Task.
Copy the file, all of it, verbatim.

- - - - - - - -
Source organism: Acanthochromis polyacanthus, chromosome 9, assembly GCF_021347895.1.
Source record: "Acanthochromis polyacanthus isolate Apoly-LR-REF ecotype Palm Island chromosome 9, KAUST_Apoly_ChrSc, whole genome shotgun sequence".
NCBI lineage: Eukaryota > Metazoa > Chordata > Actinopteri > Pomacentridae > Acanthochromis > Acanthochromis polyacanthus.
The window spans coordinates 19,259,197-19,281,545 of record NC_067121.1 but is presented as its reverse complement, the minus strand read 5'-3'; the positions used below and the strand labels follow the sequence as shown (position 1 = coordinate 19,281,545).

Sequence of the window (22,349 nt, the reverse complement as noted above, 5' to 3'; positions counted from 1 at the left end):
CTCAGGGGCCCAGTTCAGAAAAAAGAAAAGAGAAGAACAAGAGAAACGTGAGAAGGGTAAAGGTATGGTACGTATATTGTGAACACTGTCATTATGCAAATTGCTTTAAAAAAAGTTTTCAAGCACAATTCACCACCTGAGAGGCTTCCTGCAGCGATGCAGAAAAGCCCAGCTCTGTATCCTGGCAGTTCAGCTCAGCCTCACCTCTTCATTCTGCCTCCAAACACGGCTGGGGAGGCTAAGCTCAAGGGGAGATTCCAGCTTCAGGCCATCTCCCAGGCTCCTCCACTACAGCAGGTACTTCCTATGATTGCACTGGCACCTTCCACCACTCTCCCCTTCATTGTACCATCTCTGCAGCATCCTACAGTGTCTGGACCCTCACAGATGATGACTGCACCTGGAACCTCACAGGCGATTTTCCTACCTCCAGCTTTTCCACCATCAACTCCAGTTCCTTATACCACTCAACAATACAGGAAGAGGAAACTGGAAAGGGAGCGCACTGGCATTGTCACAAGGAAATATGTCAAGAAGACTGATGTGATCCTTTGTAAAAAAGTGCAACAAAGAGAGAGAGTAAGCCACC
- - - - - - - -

Source organism: Acanthochromis polyacanthus, chromosome 9, assembly GCF_021347895.1.
Source record: "Acanthochromis polyacanthus isolate Apoly-LR-REF ecotype Palm Island chromosome 9, KAUST_Apoly_ChrSc, whole genome shotgun sequence".
NCBI lineage: Eukaryota > Metazoa > Chordata > Actinopteri > Pomacentridae > Acanthochromis > Acanthochromis polyacanthus.
The window spans coordinates 19,259,197-19,281,545 of record NC_067121.1 but is presented as its reverse complement, the minus strand read 5'-3'; the positions used below and the strand labels follow the sequence as shown (position 1 = coordinate 19,281,545).

Sequence of the window (22,349 nt, the reverse complement as noted above, 5' to 3'; positions counted from 1 at the left end):
CTCAGGGGCCCAGTTCAGAAAAAAGAAAAGAGAAGAACAAGAGAAACGTGAGAAGGGTAAAGGTATGGTACGTATATTGTGAACACTGTCATTATGCAAATTGCTTTAAAAAAAGTTTTCAAGCACAATTCACCACCTGAGAGGCTTCCTGCAGCGATGCAGAAAAGCCCAGCTCTGTATCCTGGCAGTTCAGCTCAGCCTCACCTCTTCATTCTGCCTCCAAACACGGCTGGGGAGGCTAAGCTCAAGGGGAGATTCCAGCTTCAGGCCATCTCCCAGGCTCCTCCACTACAGCAGGTACTTCCTATGATTGCACTGGCACCTTCCACCACTCTCCCCTTCATTGTACCATCTCTGCAGCATCCTACAGTGTCTGGACCCTCACAGATGATGACTGCACCTGGAACCTCACAGGCGATTTTCCTACCTCCAGCTTTTCCACCATCAACTCCAGTTCCTTATACCACTCAACAATACAGGAAGAGGAAACTGGAAAGGGAGCGCACTGGCATTGTCACAAGGAAATATGTCAAGAAGACTGATGTGATCCTTTGTAAAAAAGTGCAACAAAGAGAGAGAGTAAGCCACC